Lubrication Engineers (LE) South Africa is using a simple mechanical test tool called the ‘rat trap’ to demonstrate how two supposedly similar lubricants may behave differently under pressure.
“People often think a grease is a grease is a grease,” says Callum Ford, National Marketing Manager at LE South Africa. “However, greases are used for such a wide range of applications that there are specialist products for specific uses. They differ massively in viscosity and their properties
“Equipment manufacturers will typically specify the NLGI grade required on their equipment,” says Callum. “If it specifies NLGI 002 and you’re using NLGI 3, you’re going to run into problems, because the grease penetration is different.”
Importantly, and this is where the rat trap comes in, even greases with the same NLGI rating will behave differently depending on the base and additives with which they are made.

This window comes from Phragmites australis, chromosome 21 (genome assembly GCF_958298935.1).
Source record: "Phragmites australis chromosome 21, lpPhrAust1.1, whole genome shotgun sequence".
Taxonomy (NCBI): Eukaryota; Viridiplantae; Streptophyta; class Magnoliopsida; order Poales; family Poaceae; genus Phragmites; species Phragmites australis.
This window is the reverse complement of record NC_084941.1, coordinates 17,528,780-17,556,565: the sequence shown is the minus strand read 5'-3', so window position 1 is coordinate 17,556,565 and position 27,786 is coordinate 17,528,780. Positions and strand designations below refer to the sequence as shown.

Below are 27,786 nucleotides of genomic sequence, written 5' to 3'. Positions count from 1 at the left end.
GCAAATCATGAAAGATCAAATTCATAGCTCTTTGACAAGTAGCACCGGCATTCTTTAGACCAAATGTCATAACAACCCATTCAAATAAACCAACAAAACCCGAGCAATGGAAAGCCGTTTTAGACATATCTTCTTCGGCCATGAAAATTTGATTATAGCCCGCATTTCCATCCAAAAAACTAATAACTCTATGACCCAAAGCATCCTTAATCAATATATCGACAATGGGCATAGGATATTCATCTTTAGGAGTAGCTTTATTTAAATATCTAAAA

“We use the rat trap to show clients how two lubricants with the same NLGI grade react differently to the same force or pressure over time,” Callum explains. “The rat trap is a simple brute force tool that snaps a spring-loaded clapper onto two metal plates. We apply one grease to the one plate of the apparatus (normally a competitor product) and then LE’s equivalent NLGI grease to the other. We then pull back the spring-loaded clapper. When we release it, it hits both plates with the same speed and force. We then compare how the two lubricants have reacted. We can snap the device several times to simulate what would happen over time or continuous use.”
LE’s greases use a proprietary additive called Almasol, which is a solid wear-reducing additive that is able to withstand extremely heavy loads, chemical attack and temperatures up to 1 038 degrees Celsius. It is attracted to metal surfaces, forming a microscopic layer, but not building on itself or affecting clearances. Almasol minimises metal-to-metal contact and the resulting friction, heat and wear.
With two different lubricants applied to the rat-trap, a grease without Almasol inevitably disperses from the joint where it’s been applied much quicker than one that contains this additive. “The non-Almasol grease loses its tackiness and heats up far more quickly,” says Callum. “Each of our unique, proprietary additives has been designed to yield specific benefits. This is a tangible way we can show our customers exactly the difference that Almasol can make in protecting their equipment.”
LE, Callum Ford, Tel: (011) 464-1735